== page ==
Archive for the ‘ Travel ’ Category

India: Endia

Back in Brooklyn now after an unplanned two-day drive from Chicago following an Irene-inspired flight diversion from Delhi, I have had almost 24 hours to catch my breath and reflect on the crazy month that I just experienced. It was fantastic, intense, challenging, beautiful, terrifying, inspiring, depressing, insane, hilarious, exhausting and amazing trip. The few words that I write here can barely do justice to the feelings touching me throughout the adventure. India is maximum sensory overload at all times and it goes straight to the brain.

We ended in Delhi, with two days at the uber-luxurious Imperial Hotel as a treat and reward for surviving the punishing travel demands of Indian travel. Little did we know we were so far from home. We arrived on an overnight train at 5am but couldn’t check into our comfy bed until 11, so wandered around the bizzarely empty center of India’s capital for 6 hours in a dream state before some pool time, some food and a trip to a local Sufi shrine, which quickly became the most overwhelming of all my experiences during the adventure. Unaware, we had wandered into the final Thursday evening prayer session of Ramadan and were crushed with worshippers. I have never experienced anything like this intense density of people and all I could think about was stampede deaths which is why I feel lucky to have only lost my wallet…

The next day was a street food safari in Old Delhi, which was as densely packed as our previous excursion but also involved the same density of motor vehicles, followed by some shopping at Main Bazar and an elegantly delicious dinner at Bukhara. We awoke at 5am the next day to catch a train to Agra for a final day at The Taj Mahal, the most ornate and precious building in the world. On our train back to Delhi, we learned that all NYC airports were pre-empitvely closed for the hurricane and our flight had been canceled. Some quick research opened the possibility of not returning until September 6; panic ensues and we eventually make our way to the airport, where we are offered the possibility of flying to Chicago, renting a car and driving home via Pittsburgh, finally arriving home 36 hours behind schedule. It was a grueling five days since the Buddhist tranquility of Dharamsala, but we arrived home and hugged our cats then fulfilled our sushi cravings and passed out.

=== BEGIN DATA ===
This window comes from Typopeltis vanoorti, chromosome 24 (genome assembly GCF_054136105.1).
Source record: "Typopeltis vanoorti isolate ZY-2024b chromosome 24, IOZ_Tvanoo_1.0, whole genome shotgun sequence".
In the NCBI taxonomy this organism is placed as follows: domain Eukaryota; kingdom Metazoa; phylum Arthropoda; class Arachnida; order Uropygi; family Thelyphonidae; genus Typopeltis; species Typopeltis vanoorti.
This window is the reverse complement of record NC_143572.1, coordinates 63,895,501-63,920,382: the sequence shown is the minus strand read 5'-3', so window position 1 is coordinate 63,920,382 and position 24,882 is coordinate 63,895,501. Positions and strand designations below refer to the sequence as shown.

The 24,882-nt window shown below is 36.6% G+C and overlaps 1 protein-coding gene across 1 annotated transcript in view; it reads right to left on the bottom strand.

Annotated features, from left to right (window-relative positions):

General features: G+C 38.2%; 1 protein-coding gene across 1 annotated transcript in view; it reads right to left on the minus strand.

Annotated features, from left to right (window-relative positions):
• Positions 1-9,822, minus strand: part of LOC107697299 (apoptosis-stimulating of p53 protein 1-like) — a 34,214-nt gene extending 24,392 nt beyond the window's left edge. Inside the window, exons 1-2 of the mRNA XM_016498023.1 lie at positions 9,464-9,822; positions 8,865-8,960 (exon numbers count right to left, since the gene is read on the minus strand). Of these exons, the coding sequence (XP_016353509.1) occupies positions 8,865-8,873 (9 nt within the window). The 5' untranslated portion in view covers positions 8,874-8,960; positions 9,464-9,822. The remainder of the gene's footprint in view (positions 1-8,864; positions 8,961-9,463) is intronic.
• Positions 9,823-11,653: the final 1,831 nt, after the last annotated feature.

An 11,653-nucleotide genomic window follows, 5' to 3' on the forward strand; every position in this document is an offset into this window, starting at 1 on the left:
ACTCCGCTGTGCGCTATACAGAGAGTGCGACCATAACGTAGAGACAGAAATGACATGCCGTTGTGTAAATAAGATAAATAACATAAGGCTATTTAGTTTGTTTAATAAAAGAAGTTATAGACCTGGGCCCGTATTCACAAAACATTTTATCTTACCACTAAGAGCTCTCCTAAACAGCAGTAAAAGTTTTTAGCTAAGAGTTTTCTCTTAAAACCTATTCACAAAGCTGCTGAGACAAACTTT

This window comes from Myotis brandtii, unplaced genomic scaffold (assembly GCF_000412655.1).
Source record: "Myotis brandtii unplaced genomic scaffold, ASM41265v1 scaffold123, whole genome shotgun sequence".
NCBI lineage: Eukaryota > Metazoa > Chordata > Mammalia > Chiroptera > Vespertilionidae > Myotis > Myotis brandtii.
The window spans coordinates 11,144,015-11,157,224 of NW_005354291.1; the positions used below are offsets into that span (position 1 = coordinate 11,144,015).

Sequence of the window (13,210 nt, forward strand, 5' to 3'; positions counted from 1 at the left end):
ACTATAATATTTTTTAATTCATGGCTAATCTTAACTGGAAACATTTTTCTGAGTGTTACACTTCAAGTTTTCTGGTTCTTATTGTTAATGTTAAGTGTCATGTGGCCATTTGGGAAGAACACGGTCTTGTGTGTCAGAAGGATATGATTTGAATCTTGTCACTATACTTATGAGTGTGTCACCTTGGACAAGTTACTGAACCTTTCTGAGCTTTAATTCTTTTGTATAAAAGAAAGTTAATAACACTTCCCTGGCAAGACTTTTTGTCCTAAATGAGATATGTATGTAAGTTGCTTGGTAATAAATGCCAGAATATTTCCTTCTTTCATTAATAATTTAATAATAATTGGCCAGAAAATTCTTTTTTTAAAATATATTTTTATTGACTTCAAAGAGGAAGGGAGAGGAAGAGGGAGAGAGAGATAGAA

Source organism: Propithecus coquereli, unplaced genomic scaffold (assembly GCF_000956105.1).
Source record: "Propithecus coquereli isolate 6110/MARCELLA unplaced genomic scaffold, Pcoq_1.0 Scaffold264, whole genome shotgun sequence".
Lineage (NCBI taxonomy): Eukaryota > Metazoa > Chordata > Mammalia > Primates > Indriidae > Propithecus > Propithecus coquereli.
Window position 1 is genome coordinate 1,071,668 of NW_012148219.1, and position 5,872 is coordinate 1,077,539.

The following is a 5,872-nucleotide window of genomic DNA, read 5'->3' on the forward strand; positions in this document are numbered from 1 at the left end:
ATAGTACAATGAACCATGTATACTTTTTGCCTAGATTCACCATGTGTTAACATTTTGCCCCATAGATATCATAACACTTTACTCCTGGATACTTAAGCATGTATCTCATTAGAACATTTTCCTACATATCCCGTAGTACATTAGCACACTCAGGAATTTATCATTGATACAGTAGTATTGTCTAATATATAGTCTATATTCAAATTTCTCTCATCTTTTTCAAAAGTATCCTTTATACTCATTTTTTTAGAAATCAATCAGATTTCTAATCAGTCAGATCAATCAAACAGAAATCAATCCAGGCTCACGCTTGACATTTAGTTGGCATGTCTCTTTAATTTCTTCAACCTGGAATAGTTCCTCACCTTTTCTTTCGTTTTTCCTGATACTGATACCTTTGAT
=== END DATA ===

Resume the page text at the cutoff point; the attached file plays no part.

I want to go back to India and see more. It has so much to offer and we only scratched the surface, but for the next few months, I will be content with life at home. There is comfort in a regular schedule and familiar environs. The point of travel is to escape that, but if I were always on the move, there would be no standard for comparison.

I want to thank my intrepid partners on this journey, Sarah, Eric and Alaina for supporting me and providing great insights and discussion throughout the trip. I know I can be a tough companion sometimes because I love punishment, finding difficult and uncomfortable situations to immerse myself in while seeking out the cheapest food and accommodation possible. Overall, I think we worked well as a team, executing the travel perfectly and learning a lot about India, its amazing people, food and culture, plus ourselves and our own home. I am certain there are many more journeys in our future!

India: Tibet

The Himalayas have an aura untouched by any other range, partly because they contain the highest peaks on Earth and partly because they contain such a diversity of cultures. I would love to someday travel across these mountains, from the India to China, and witness the gradual cultural evolution. On this trip we made it only into the foothills, to Dharamsala, but the shift was evident.